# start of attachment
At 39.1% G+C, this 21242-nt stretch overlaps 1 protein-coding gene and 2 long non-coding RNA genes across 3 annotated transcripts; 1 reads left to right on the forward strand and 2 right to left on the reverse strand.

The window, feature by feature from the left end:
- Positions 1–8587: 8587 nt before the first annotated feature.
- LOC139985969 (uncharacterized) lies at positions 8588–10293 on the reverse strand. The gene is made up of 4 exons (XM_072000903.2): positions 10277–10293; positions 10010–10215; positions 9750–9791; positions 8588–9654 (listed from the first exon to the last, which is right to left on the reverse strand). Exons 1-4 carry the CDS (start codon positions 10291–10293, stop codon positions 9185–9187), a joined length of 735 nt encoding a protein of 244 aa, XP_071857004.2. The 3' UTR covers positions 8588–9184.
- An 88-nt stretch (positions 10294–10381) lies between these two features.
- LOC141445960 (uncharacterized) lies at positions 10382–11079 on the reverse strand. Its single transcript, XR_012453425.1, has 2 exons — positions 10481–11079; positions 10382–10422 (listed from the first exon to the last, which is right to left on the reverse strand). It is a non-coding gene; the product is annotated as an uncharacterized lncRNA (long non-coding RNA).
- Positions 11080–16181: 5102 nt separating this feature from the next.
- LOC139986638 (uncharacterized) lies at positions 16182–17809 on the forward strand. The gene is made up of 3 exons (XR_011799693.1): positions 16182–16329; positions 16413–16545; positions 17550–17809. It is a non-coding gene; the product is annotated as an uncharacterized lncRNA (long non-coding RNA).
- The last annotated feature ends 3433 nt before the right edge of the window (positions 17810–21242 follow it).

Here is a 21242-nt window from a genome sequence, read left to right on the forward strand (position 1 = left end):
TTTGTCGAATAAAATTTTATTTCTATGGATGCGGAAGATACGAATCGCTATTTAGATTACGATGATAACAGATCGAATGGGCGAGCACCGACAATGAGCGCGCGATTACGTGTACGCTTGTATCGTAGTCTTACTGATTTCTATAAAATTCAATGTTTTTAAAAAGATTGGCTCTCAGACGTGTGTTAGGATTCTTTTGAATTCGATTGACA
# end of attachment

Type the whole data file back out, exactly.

At 39.1% G+C, this 21242-nt stretch overlaps 1 protein-coding gene and 2 long non-coding RNA genes across 3 annotated transcripts; 1 reads left to right on the forward strand and 2 right to left on the reverse strand.

The window, feature by feature from the left end:
- Positions 1–8587: 8587 nt before the first annotated feature.
- LOC139985969 (uncharacterized) lies at positions 8588–10293 on the reverse strand. The gene is made up of 4 exons (XM_072000903.2): positions 10277–10293; positions 10010–10215; positions 9750–9791; positions 8588–9654 (listed from the first exon to the last, which is right to left on the reverse strand). Exons 1-4 carry the CDS (start codon positions 10291–10293, stop codon positions 9185–9187), a joined length of 735 nt encoding a protein of 244 aa, XP_071857004.2. The 3' UTR covers positions 8588–9184.
- An 88-nt stretch (positions 10294–10381) lies between these two features.
- LOC141445960 (uncharacterized) lies at positions 10382–11079 on the reverse strand. Its single transcript, XR_012453425.1, has 2 exons — positions 10481–11079; positions 10382–10422 (listed from the first exon to the last, which is right to left on the reverse strand). It is a non-coding gene; the product is annotated as an uncharacterized lncRNA (long non-coding RNA).
- Positions 11080–16181: 5102 nt separating this feature from the next.
- LOC139986638 (uncharacterized) lies at positions 16182–17809 on the forward strand. The gene is made up of 3 exons (XR_011799693.1): positions 16182–16329; positions 16413–16545; positions 17550–17809. It is a non-coding gene; the product is annotated as an uncharacterized lncRNA (long non-coding RNA).
- The last annotated feature ends 3433 nt before the right edge of the window (positions 17810–21242 follow it).

Here is a 21242-nt window from a genome sequence, read left to right on the forward strand (position 1 = left end):
TTTGTCGAATAAAATTTTATTTCTATGGATGCGGAAGATACGAATCGCTATTTAGATTACGATGATAACAGATCGAATGGGCGAGCACCGACAATGAGCGCGCGATTACGTGTACGCTTGTATCGTAGTCTTACTGATTTCTATAAAATTCAATGTTTTTAAAAAGATTGGCTCTCAGACGTGTGTTAGGATTCTTTTGAATTCGATTGACA